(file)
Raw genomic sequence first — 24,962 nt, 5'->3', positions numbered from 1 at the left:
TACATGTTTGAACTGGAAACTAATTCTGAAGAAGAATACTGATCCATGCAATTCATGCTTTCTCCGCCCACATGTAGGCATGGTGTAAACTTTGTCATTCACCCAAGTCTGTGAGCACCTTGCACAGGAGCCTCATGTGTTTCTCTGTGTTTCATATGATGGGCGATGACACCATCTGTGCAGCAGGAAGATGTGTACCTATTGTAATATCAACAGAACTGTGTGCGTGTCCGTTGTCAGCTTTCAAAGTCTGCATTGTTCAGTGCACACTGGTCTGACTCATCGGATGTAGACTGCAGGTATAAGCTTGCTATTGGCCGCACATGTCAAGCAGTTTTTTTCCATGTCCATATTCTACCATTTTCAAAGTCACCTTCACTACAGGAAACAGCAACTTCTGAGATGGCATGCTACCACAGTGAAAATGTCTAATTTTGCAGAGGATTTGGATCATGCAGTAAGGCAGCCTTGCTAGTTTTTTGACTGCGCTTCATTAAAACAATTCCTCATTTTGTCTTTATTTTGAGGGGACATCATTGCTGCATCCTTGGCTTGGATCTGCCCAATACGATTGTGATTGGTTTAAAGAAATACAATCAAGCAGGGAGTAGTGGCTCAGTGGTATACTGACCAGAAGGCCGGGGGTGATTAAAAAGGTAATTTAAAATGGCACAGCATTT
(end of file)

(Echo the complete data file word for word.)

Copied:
Raw genomic sequence first — 24,962 nt, 5'->3', positions numbered from 1 at the left:
TACATGTTTGAACTGGAAACTAATTCTGAAGAAGAATACTGATCCATGCAATTCATGCTTTCTCCGCCCACATGTAGGCATGGTGTAAACTTTGTCATTCACCCAAGTCTGTGAGCACCTTGCACAGGAGCCTCATGTGTTTCTCTGTGTTTCATATGATGGGCGATGACACCATCTGTGCAGCAGGAAGATGTGTACCTATTGTAATATCAACAGAACTGTGTGCGTGTCCGTTGTCAGCTTTCAAAGTCTGCATTGTTCAGTGCACACTGGTCTGACTCATCGGATGTAGACTGCAGGTATAAGCTTGCTATTGGCCGCACATGTCAAGCAGTTTTTTTCCATGTCCATATTCTACCATTTTCAAAGTCACCTTCACTACAGGAAACAGCAACTTCTGAGATGGCATGCTACCACAGTGAAAATGTCTAATTTTGCAGAGGATTTGGATCATGCAGTAAGGCAGCCTTGCTAGTTTTTTGACTGCGCTTCATTAAAACAATTCCTCATTTTGTCTTTATTTTGAGGGGACATCATTGCTGCATCCTTGGCTTGGATCTGCCCAATACGATTGTGATTGGTTTAAAGAAATACAATCAAGCAGGGAGTAGTGGCTCAGTGGTATACTGACCAGAAGGCCGGGGGTGATTAAAAAGGTAATTTAAAATGGCACAGCATTT